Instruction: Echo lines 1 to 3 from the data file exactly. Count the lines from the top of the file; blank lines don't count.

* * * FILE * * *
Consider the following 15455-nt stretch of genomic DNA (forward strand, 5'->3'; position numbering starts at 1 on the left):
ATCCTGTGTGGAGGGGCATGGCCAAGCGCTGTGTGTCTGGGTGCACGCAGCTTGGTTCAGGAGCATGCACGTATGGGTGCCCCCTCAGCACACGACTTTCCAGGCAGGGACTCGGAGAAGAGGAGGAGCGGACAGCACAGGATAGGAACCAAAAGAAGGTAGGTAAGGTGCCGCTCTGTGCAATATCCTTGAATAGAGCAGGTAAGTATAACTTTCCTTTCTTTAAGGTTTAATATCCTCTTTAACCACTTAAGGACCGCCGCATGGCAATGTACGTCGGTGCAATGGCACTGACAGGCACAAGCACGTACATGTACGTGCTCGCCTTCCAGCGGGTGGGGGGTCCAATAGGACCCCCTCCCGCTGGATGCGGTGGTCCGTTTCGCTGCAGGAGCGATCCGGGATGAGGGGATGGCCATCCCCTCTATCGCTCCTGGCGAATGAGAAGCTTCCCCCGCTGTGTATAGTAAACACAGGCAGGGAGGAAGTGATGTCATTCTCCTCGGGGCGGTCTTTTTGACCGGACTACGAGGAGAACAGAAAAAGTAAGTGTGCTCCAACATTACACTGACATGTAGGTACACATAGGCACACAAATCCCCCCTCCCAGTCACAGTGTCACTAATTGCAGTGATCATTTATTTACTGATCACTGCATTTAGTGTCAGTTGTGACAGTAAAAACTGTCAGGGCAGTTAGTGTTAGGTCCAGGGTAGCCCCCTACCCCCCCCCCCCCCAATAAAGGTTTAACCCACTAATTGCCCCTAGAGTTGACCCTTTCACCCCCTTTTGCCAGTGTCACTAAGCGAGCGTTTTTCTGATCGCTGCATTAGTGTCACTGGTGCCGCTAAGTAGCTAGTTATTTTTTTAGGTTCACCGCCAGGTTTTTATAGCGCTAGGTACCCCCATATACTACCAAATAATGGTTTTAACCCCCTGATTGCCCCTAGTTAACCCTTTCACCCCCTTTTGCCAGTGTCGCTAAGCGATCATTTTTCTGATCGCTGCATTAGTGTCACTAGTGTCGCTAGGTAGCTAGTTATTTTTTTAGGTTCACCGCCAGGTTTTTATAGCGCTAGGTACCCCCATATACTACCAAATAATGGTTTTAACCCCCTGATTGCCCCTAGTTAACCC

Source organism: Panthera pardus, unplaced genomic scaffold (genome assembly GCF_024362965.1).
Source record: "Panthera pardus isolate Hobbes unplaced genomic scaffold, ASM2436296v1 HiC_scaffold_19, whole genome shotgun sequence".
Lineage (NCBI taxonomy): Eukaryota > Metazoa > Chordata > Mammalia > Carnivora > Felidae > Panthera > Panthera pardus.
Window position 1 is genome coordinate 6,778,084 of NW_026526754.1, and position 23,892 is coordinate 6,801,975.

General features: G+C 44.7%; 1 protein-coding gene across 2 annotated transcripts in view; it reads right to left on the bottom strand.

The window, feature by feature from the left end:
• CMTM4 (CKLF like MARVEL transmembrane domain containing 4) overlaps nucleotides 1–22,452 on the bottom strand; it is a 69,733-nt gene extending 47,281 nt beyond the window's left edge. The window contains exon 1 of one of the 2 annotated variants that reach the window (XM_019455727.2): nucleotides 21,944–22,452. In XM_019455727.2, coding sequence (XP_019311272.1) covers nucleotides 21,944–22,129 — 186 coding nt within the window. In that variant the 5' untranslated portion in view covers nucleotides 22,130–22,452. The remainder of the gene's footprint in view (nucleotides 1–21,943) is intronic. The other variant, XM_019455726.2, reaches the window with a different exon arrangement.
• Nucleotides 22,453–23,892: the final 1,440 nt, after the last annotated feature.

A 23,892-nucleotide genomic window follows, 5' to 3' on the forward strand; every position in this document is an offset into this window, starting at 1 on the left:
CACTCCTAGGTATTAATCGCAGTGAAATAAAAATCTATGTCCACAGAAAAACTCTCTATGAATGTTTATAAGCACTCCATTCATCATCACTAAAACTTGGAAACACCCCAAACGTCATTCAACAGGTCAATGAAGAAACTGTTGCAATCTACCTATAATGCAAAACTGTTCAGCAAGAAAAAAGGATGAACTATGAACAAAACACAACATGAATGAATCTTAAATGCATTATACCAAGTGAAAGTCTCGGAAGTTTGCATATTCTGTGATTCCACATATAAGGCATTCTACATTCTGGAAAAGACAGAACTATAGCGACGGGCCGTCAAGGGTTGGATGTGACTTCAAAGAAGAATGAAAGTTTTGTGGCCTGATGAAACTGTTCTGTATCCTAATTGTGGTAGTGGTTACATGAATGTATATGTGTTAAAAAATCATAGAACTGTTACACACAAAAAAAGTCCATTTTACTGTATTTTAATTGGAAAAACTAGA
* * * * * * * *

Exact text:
Consider the following 15455-nt stretch of genomic DNA (forward strand, 5'->3'; position numbering starts at 1 on the left):
ATCCTGTGTGGAGGGGCATGGCCAAGCGCTGTGTGTCTGGGTGCACGCAGCTTGGTTCAGGAGCATGCACGTATGGGTGCCCCCTCAGCACACGACTTTCCAGGCAGGGACTCGGAGAAGAGGAGGAGCGGACAGCACAGGATAGGAACCAAAAGAAGGTAGGTAAGGTGCCGCTCTGTGCAATATCCTTGAATAGAGCAGGTAAGTATAACTTTCCTTTCTTTAAGGTTTAATATCCTCTTTAACCACTTAAGGACCGCCGCATGGCAATGTACGTCGGTGCAATGGCACTGACAGGCACAAGCACGTACATGTACGTGCTCGCCTTCCAGCGGGTGGGGGGTCCAATAGGACCCCCTCCCGCTGGATGCGGTGGTCCGTTTCGCTGCAGGAGCGATCCGGGATGAGGGGATGGCCATCCCCTCTATCGCTCCTGGCGAATGAGAAGCTTCCCCCGCTGTGTATAGTAAACACAGGCAGGGAGGAAGTGATGTCATTCTCCTCGGGGCGGTCTTTTTGACCGGACTACGAGGAGAACAGAAAAAGTAAGTGTGCTCCAACATTACACTGACATGTAGGTACACATAGGCACACAAATCCCCCCTCCCAGTCACAGTGTCACTAATTGCAGTGATCATTTATTTACTGATCACTGCATTTAGTGTCAGTTGTGACAGTAAAAACTGTCAGGGCAGTTAGTGTTAGGTCCAGGGTAGCCCCCTACCCCCCCCCCCCCCAATAAAGGTTTAACCCACTAATTGCCCCTAGAGTTGACCCTTTCACCCCCTTTTGCCAGTGTCACTAAGCGAGCGTTTTTCTGATCGCTGCATTAGTGTCACTGGTGCCGCTAAGTAGCTAGTTATTTTTTTAGGTTCACCGCCAGGTTTTTATAGCGCTAGGTACCCCCATATACTACCAAATAATGGTTTTAACCCCCTGATTGCCCCTAGTTAACCCTTTCACCCCCTTTTGCCAGTGTCGCTAAGCGATCATTTTTCTGATCGCTGCATTAGTGTCACTAGTGTCGCTAGGTAGCTAGTTATTTTTTTAGGTTCACCGCCAGGTTTTTATAGCGCTAGGTACCCCCATATACTACCAAATAATGGTTTTAACCCCCTGATTGCCCCTAGTTAACCC

Source organism: Panthera pardus, unplaced genomic scaffold (genome assembly GCF_024362965.1).